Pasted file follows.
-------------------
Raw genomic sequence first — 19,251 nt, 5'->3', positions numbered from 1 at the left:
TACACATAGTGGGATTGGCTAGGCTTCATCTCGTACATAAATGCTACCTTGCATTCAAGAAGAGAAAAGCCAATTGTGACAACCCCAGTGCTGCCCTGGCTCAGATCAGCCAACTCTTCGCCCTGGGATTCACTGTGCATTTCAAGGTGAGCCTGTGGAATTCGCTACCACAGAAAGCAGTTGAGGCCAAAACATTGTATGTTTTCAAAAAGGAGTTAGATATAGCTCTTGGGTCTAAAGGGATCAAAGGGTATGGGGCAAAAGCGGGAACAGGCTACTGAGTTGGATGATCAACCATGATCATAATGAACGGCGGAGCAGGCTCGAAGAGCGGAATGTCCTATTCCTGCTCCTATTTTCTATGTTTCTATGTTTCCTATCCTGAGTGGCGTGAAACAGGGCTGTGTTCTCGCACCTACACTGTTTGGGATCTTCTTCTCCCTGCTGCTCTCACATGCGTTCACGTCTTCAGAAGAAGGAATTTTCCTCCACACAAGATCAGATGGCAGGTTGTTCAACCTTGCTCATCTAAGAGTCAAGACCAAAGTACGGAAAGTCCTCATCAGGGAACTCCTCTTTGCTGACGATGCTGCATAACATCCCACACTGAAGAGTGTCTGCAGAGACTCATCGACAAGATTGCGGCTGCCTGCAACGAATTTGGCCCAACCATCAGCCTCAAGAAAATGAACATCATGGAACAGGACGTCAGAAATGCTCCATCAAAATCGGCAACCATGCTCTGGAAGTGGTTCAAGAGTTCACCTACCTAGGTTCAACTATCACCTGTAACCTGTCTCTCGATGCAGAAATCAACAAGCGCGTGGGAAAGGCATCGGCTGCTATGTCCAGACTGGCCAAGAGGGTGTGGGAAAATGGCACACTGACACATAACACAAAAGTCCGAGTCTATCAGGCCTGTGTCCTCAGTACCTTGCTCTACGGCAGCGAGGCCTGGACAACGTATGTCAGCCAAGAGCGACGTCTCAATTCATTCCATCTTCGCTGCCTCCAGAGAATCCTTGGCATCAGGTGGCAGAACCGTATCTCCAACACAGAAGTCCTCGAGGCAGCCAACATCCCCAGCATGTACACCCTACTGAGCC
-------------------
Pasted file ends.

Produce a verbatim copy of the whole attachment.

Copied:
Raw genomic sequence first — 19,251 nt, 5'->3', positions numbered from 1 at the left:
TACACATAGTGGGATTGGCTAGGCTTCATCTCGTACATAAATGCTACCTTGCATTCAAGAAGAGAAAAGCCAATTGTGACAACCCCAGTGCTGCCCTGGCTCAGATCAGCCAACTCTTCGCCCTGGGATTCACTGTGCATTTCAAGGTGAGCCTGTGGAATTCGCTACCACAGAAAGCAGTTGAGGCCAAAACATTGTATGTTTTCAAAAAGGAGTTAGATATAGCTCTTGGGTCTAAAGGGATCAAAGGGTATGGGGCAAAAGCGGGAACAGGCTACTGAGTTGGATGATCAACCATGATCATAATGAACGGCGGAGCAGGCTCGAAGAGCGGAATGTCCTATTCCTGCTCCTATTTTCTATGTTTCTATGTTTCCTATCCTGAGTGGCGTGAAACAGGGCTGTGTTCTCGCACCTACACTGTTTGGGATCTTCTTCTCCCTGCTGCTCTCACATGCGTTCACGTCTTCAGAAGAAGGAATTTTCCTCCACACAAGATCAGATGGCAGGTTGTTCAACCTTGCTCATCTAAGAGTCAAGACCAAAGTACGGAAAGTCCTCATCAGGGAACTCCTCTTTGCTGACGATGCTGCATAACATCCCACACTGAAGAGTGTCTGCAGAGACTCATCGACAAGATTGCGGCTGCCTGCAACGAATTTGGCCCAACCATCAGCCTCAAGAAAATGAACATCATGGAACAGGACGTCAGAAATGCTCCATCAAAATCGGCAACCATGCTCTGGAAGTGGTTCAAGAGTTCACCTACCTAGGTTCAACTATCACCTGTAACCTGTCTCTCGATGCAGAAATCAACAAGCGCGTGGGAAAGGCATCGGCTGCTATGTCCAGACTGGCCAAGAGGGTGTGGGAAAATGGCACACTGACACATAACACAAAAGTCCGAGTCTATCAGGCCTGTGTCCTCAGTACCTTGCTCTACGGCAGCGAGGCCTGGACAACGTATGTCAGCCAAGAGCGACGTCTCAATTCATTCCATCTTCGCTGCCTCCAGAGAATCCTTGGCATCAGGTGGCAGAACCGTATCTCCAACACAGAAGTCCTCGAGGCAGCCAACATCCCCAGCATGTACACCCTACTGAGCC